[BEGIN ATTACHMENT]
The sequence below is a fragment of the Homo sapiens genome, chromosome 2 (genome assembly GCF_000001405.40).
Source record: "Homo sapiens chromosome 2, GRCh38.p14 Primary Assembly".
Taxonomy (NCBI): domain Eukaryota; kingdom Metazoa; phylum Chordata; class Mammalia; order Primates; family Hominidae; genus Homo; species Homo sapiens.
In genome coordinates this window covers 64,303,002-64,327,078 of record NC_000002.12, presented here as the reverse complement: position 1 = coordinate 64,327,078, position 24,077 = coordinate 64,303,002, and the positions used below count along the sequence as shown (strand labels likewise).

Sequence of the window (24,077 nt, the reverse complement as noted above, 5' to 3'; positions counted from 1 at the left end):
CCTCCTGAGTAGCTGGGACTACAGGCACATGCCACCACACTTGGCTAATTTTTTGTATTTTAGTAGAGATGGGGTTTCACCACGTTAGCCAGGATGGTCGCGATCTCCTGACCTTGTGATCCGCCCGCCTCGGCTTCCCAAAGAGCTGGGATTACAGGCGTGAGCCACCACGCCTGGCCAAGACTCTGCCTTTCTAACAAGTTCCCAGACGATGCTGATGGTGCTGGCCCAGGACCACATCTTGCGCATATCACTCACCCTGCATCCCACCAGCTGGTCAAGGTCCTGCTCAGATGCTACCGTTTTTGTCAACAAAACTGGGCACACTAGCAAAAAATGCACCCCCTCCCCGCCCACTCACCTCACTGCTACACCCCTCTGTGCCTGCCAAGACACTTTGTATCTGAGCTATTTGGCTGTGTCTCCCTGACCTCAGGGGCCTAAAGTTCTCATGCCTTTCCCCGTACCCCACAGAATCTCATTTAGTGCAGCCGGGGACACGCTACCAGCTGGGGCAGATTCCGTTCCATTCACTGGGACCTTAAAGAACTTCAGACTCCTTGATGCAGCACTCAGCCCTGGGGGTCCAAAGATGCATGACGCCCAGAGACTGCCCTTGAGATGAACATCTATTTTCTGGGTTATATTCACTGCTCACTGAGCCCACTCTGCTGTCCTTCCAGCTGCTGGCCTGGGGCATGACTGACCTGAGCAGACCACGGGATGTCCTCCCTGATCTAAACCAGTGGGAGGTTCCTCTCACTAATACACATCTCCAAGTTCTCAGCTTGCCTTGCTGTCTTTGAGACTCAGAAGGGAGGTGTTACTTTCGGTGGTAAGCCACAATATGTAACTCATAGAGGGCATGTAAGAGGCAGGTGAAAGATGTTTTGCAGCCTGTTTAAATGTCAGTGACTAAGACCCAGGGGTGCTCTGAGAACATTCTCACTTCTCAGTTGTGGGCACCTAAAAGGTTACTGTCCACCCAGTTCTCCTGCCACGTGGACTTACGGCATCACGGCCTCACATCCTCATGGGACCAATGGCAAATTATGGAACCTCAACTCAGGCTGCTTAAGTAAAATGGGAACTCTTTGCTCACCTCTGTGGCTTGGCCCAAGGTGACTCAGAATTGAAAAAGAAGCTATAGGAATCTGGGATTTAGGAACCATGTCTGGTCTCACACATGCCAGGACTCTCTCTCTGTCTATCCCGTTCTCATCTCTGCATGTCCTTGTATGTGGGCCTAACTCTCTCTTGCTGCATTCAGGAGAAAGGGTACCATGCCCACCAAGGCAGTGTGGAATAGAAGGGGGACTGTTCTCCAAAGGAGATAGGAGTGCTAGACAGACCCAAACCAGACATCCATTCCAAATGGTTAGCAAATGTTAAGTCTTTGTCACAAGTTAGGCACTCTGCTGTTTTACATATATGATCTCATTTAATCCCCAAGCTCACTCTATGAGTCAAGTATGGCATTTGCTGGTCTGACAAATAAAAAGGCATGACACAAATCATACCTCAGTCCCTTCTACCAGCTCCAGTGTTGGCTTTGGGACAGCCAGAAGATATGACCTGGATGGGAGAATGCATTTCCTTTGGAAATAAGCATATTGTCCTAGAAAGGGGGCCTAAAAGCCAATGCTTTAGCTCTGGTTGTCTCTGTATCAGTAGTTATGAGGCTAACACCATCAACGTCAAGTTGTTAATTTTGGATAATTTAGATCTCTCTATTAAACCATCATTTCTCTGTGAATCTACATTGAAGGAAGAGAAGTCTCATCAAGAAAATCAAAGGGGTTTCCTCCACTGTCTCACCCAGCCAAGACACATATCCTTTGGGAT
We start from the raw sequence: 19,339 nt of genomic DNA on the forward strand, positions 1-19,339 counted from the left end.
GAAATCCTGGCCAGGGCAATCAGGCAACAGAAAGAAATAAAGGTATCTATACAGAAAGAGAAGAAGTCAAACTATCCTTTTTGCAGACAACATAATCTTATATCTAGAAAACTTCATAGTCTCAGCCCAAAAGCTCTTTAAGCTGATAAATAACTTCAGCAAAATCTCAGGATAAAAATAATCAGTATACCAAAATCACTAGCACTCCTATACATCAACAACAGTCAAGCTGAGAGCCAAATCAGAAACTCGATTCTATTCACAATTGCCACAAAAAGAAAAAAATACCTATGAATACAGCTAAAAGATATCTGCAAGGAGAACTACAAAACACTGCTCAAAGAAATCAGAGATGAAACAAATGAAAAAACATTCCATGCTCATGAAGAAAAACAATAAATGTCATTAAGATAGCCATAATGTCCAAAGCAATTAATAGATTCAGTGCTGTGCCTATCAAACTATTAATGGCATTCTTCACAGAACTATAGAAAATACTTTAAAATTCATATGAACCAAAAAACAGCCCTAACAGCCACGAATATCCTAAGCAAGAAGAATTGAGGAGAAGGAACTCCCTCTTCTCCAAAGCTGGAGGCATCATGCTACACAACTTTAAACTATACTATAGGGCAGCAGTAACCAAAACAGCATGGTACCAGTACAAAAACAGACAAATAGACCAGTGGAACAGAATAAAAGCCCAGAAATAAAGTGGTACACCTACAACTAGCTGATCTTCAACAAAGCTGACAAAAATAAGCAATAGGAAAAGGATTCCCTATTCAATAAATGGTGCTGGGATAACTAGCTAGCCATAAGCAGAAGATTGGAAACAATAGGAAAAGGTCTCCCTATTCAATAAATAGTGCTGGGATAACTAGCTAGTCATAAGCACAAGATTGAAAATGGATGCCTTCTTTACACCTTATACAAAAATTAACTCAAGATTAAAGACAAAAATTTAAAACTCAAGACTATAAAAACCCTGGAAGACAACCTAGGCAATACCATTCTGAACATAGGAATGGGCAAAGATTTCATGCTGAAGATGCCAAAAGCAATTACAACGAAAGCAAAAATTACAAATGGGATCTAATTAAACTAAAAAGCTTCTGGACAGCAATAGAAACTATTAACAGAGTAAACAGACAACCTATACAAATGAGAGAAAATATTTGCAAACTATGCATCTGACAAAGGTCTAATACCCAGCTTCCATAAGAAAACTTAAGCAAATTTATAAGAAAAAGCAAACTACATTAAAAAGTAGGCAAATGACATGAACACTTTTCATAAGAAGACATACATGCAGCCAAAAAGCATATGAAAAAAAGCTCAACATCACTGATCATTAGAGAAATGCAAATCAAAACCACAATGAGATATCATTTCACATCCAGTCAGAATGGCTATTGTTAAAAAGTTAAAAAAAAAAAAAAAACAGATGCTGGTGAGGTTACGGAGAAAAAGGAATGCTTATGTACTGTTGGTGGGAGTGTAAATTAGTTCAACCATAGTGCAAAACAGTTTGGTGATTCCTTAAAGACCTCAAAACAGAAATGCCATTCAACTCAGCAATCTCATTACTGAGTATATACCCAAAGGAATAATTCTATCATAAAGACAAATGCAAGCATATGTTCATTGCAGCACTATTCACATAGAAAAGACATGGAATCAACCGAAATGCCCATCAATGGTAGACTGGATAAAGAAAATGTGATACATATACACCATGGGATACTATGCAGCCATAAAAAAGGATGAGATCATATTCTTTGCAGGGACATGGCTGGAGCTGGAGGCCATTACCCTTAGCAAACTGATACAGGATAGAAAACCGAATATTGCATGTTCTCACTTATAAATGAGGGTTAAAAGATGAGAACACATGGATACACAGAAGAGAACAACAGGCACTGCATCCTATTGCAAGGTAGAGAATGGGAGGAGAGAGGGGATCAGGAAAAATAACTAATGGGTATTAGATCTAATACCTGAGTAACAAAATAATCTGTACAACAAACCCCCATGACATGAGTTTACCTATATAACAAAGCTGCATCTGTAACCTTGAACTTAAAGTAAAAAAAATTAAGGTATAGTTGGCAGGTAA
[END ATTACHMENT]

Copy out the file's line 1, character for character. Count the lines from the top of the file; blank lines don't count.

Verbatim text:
The sequence below is a fragment of the Homo sapiens genome, chromosome 2 (genome assembly GCF_000001405.40).